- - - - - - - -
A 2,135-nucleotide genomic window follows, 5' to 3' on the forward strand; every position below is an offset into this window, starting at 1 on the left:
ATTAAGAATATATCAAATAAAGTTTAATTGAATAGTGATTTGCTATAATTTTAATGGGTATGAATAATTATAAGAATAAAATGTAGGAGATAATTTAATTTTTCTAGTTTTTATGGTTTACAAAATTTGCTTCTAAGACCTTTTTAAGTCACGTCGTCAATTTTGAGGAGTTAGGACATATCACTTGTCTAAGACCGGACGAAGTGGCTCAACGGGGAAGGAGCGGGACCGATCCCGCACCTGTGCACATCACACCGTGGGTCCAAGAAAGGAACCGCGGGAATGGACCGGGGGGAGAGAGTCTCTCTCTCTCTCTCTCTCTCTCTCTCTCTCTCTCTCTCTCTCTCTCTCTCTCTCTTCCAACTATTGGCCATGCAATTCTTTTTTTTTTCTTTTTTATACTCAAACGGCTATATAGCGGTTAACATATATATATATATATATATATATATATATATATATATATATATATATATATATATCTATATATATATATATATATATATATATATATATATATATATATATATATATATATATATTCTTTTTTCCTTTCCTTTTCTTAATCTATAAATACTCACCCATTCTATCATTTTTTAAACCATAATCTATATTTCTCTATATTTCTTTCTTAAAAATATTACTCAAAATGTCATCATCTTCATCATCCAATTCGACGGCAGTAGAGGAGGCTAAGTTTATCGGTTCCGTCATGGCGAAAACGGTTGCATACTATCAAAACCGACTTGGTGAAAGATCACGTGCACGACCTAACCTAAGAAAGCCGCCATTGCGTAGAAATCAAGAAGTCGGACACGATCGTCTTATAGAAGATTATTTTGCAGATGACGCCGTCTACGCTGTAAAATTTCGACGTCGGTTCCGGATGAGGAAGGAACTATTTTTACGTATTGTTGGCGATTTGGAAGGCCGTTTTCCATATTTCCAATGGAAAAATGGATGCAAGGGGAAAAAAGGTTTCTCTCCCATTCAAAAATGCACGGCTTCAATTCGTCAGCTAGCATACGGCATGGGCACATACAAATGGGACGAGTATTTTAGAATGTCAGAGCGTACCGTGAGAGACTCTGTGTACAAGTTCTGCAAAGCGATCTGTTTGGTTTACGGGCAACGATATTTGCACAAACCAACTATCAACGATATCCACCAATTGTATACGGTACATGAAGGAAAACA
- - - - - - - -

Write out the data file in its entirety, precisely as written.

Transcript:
A 2,135-nucleotide genomic window follows, 5' to 3' on the forward strand; every position below is an offset into this window, starting at 1 on the left:
ATTAAGAATATATCAAATAAAGTTTAATTGAATAGTGATTTGCTATAATTTTAATGGGTATGAATAATTATAAGAATAAAATGTAGGAGATAATTTAATTTTTCTAGTTTTTATGGTTTACAAAATTTGCTTCTAAGACCTTTTTAAGTCACGTCGTCAATTTTGAGGAGTTAGGACATATCACTTGTCTAAGACCGGACGAAGTGGCTCAACGGGGAAGGAGCGGGACCGATCCCGCACCTGTGCACATCACACCGTGGGTCCAAGAAAGGAACCGCGGGAATGGACCGGGGGGAGAGAGTCTCTCTCTCTCTCTCTCTCTCTCTCTCTCTCTCTCTCTCTCTCTCTCTCTCTCTCTTCCAACTATTGGCCATGCAATTCTTTTTTTTTTCTTTTTTATACTCAAACGGCTATATAGCGGTTAACATATATATATATATATATATATATATATATATATATATATATATATATATATATATCTATATATATATATATATATATATATATATATATATATATATATATATATATATATATATTCTTTTTTCCTTTCCTTTTCTTAATCTATAAATACTCACCCATTCTATCATTTTTTAAACCATAATCTATATTTCTCTATATTTCTTTCTTAAAAATATTACTCAAAATGTCATCATCTTCATCATCCAATTCGACGGCAGTAGAGGAGGCTAAGTTTATCGGTTCCGTCATGGCGAAAACGGTTGCATACTATCAAAACCGACTTGGTGAAAGATCACGTGCACGACCTAACCTAAGAAAGCCGCCATTGCGTAGAAATCAAGAAGTCGGACACGATCGTCTTATAGAAGATTATTTTGCAGATGACGCCGTCTACGCTGTAAAATTTCGACGTCGGTTCCGGATGAGGAAGGAACTATTTTTACGTATTGTTGGCGATTTGGAAGGCCGTTTTCCATATTTCCAATGGAAAAATGGATGCAAGGGGAAAAAAGGTTTCTCTCCCATTCAAAAATGCACGGCTTCAATTCGTCAGCTAGCATACGGCATGGGCACATACAAATGGGACGAGTATTTTAGAATGTCAGAGCGTACCGTGAGAGACTCTGTGTACAAGTTCTGCAAAGCGATCTGTTTGGTTTACGGGCAACGATATTTGCACAAACCAACTATCAACGATATCCACCAATTGTATACGGTACATGAAGGAAAACA